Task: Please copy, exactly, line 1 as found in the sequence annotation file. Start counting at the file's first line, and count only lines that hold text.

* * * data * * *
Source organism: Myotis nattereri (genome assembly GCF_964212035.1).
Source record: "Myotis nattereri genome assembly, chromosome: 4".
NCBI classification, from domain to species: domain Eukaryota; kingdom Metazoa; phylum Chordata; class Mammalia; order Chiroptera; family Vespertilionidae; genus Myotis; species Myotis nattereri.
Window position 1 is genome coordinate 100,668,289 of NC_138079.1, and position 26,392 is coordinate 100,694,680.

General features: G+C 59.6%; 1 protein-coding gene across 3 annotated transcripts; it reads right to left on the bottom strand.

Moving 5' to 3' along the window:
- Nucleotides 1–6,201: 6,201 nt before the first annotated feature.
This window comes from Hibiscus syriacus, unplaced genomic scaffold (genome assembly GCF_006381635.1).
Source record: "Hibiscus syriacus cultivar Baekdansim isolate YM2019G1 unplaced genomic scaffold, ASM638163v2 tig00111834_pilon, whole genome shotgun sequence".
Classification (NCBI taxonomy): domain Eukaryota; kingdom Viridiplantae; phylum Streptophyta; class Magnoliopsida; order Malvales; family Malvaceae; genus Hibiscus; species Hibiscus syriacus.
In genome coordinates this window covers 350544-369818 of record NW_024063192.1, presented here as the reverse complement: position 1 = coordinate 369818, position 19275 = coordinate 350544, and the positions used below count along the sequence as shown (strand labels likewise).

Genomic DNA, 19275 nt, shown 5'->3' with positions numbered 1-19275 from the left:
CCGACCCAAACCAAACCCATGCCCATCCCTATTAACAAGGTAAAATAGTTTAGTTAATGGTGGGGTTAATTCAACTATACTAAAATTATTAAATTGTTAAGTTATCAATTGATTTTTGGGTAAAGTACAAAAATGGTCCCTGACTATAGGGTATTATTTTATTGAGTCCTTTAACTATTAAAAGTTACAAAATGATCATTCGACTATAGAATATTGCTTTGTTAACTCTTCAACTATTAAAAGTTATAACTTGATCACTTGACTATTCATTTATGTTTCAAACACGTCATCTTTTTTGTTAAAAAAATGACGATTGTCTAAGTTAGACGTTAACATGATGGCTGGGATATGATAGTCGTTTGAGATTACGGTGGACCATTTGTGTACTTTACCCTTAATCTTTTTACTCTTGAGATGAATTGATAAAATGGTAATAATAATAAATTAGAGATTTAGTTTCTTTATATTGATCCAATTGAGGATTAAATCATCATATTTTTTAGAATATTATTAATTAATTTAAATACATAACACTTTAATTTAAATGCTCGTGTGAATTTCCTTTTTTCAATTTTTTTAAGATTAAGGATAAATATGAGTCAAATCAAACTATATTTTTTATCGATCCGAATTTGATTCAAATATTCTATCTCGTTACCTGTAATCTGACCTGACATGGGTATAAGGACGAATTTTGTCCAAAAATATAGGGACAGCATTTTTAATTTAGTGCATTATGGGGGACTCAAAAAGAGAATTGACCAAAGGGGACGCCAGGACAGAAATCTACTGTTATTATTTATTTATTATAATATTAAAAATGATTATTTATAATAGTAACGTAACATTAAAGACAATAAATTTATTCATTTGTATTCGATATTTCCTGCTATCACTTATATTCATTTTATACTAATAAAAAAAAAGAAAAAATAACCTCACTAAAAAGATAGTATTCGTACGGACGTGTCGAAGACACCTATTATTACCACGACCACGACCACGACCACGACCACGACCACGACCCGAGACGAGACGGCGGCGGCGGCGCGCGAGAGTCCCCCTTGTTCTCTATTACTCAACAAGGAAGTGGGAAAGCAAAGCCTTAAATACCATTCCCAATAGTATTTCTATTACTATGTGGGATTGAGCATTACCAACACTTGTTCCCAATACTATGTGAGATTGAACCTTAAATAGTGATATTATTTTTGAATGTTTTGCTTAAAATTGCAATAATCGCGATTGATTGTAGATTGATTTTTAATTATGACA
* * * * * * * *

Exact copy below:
Source organism: Myotis nattereri (genome assembly GCF_964212035.1).